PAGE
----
What routines do you follow each day?

Reading for at least 20 minutes a day, or you might turn into a heartless robot. Personally, I really enjoy Japanese authors, like Kazuo Ishiguro.

Pilates and stretching. For me, it’s not just about physical exercises. As CEO, of course, I have limited time so I work out with online instructors and I always invite my favorite women to join me – my grandma and aunt. This way I can spend time not only productively but also with my family.

To avoid burning out, I keep a wish list and try to accomplish one or two points almost every day. It helps me introduce not only professional achievements but also small joys into my life. Right now my list of little things that make my life happier has a variety of things on it: from simple wishes like having a cup of matcha and playing paddleball, to bigger goals like buying a villa and visiting Paris. This wish list, for me, is a source of inspiration on its own.

What initiatives or actions do you believe are crucial to fostering a more supportive and inclusive business environment for women? 

  • We need to level women’s and men’s salaries in the same positions without exceptions.
  • We should get rid of fears and stereotypes that women are only meant to be mothers and have no time for work.
  • We must work on corporate culture —there’s no room for sexism, ageism, nationalism, and so on.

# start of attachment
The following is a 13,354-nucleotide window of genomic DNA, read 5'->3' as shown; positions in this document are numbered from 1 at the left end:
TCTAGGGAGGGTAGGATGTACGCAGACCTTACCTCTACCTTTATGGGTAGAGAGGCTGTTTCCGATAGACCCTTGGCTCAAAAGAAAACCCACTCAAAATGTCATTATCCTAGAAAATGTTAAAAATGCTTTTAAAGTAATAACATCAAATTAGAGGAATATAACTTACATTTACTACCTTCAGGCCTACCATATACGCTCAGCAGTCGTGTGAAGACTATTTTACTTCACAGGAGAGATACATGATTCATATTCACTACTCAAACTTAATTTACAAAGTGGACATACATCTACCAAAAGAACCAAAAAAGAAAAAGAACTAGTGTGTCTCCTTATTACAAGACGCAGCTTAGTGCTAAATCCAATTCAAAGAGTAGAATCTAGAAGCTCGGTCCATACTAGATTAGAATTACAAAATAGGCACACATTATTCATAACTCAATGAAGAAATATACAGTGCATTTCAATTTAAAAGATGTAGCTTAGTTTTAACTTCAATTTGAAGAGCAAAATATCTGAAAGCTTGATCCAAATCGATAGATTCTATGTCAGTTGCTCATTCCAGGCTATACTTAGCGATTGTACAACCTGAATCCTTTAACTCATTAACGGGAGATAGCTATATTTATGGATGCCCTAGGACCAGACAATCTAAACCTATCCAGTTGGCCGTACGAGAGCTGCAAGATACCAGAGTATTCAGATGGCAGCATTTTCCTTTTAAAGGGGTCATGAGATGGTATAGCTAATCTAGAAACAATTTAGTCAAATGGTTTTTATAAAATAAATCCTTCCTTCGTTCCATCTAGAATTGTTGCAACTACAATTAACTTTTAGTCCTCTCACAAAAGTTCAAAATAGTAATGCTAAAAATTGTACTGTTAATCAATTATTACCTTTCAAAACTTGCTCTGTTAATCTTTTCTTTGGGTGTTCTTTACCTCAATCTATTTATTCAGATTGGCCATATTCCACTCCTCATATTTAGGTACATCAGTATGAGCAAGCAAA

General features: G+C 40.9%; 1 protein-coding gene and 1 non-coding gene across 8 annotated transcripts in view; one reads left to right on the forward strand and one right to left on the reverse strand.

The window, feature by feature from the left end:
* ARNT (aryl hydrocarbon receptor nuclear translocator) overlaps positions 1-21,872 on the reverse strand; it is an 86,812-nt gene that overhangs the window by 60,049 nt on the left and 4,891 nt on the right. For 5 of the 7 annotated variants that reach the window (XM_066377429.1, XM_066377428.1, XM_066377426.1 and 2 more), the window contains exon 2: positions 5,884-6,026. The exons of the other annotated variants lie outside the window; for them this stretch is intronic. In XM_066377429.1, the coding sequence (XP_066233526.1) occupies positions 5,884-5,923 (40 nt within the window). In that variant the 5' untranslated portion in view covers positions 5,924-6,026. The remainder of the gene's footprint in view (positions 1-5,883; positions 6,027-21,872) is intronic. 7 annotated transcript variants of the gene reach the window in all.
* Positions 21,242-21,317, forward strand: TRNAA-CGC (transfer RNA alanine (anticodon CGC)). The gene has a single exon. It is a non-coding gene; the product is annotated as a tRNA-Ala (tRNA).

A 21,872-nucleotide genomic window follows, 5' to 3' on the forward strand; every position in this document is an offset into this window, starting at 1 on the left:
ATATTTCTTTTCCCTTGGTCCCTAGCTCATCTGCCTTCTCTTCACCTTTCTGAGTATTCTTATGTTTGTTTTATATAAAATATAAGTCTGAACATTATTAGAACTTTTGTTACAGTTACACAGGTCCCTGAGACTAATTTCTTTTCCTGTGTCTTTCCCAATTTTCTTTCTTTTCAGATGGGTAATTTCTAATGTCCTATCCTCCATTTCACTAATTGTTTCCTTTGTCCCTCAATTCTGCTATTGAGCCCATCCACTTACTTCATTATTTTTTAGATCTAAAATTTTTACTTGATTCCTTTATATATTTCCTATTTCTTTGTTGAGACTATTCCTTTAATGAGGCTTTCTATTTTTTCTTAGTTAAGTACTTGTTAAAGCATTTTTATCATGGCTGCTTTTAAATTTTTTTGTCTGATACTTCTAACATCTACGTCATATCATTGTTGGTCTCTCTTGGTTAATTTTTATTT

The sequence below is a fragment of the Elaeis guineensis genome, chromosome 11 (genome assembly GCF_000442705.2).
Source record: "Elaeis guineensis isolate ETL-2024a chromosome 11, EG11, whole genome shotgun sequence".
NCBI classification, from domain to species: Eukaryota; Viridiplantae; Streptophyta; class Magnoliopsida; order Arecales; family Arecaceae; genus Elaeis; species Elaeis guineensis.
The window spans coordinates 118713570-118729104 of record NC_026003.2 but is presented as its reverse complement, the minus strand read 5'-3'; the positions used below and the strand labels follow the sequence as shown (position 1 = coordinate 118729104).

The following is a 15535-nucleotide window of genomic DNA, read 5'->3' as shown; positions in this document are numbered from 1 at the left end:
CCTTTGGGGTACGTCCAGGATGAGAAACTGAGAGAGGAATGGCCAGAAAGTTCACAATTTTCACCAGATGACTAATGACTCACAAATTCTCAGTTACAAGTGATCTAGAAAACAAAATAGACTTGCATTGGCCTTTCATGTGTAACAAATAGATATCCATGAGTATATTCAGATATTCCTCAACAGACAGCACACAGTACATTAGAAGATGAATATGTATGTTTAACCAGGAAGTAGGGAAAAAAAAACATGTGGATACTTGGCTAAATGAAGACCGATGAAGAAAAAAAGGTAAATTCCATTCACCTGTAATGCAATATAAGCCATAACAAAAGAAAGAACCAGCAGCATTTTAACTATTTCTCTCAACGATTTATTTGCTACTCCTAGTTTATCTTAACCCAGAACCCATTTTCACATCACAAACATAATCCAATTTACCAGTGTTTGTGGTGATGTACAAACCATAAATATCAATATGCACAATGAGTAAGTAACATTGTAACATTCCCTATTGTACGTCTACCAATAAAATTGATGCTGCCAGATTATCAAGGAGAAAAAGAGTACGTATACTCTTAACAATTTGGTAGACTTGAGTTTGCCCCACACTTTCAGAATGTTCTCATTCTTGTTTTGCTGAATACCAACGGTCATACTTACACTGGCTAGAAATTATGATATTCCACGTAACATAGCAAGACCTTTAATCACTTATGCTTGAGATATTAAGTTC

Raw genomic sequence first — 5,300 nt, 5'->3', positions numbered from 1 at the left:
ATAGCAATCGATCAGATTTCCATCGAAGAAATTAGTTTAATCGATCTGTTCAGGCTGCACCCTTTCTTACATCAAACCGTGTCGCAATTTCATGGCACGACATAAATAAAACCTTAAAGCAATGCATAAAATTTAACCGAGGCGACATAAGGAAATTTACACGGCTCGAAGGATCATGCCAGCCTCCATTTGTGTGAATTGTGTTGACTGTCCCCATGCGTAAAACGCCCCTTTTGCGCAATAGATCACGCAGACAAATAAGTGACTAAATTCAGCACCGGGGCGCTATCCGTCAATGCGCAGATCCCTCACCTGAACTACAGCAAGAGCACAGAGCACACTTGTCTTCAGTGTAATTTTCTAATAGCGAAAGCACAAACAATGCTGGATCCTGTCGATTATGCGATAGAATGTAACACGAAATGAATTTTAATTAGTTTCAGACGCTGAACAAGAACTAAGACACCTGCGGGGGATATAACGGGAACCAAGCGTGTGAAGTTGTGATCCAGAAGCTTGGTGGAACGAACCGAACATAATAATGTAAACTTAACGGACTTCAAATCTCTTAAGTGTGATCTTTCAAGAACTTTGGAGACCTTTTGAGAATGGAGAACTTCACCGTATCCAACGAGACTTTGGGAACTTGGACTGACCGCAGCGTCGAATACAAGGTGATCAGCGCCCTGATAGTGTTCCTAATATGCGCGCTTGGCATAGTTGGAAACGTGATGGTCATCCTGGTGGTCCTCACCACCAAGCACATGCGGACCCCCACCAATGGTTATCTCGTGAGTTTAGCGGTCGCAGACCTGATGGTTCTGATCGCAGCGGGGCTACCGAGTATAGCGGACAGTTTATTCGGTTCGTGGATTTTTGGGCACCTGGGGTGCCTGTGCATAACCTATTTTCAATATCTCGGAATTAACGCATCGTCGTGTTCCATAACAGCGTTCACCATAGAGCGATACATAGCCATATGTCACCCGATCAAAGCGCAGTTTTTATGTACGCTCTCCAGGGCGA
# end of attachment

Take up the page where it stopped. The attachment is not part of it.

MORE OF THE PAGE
Which female leader do you admire, and why?

All women and the female community are my biggest sources of inspiration. I’m really glad to live in the 21st century because now women are leaders of large companies, prominent political figures, Nobel Prize winners, the main characters and creators of my favorite movies, and activists who are changing the world for the better and raising a new generation without prejudice.

Can you share any specific examples of how you have successfully built and maintained strategic partnerships or collaborations?

We always build all our partnerships and collaborations on three pillars:

  • Consistency and 100% fulfillment of all stated commitments;
  • Kindness (there’s already enough negativity in the world) and eco-friendly communication;
  • Being experts and working with experts.

The last point is crucial. When you’re an expert in your niche, partners, and clients are drawn to you because knowledge and experience build trust.

This is how we structure all our co-operations and maintain long-term partnerships with almost all of our property owners and investors.

How do you set your business apart from others in your industry?

I genuinely consider Colife a unique company. Perhaps because I nurtured this project like my own child but objectively, I can say that:

  1. Colife was founded long before co-livings gained popularity and by the time this trend started, we already had significant experience. That’s why Colife not only survived the Covid-19 pandemic but also grew rapidly after the lockdown.
  2. We seamlessly integrated into the digital space. Nowadays companies invest a lot in creating content, meanwhile, we are the space where people create content. Colife is a part of many real-life stories: our tenants develop their own projects, grow up, get married, and simply live in our motivating and user-oriented stylish spaces. As a result, our audience promotes us on their own, creating live content.
  3. We don’t create new needs for people. We address the existing ones: living and working in stylish, secure spaces at an affordable price and without everyday hassles. Our product and its benefits are tangible.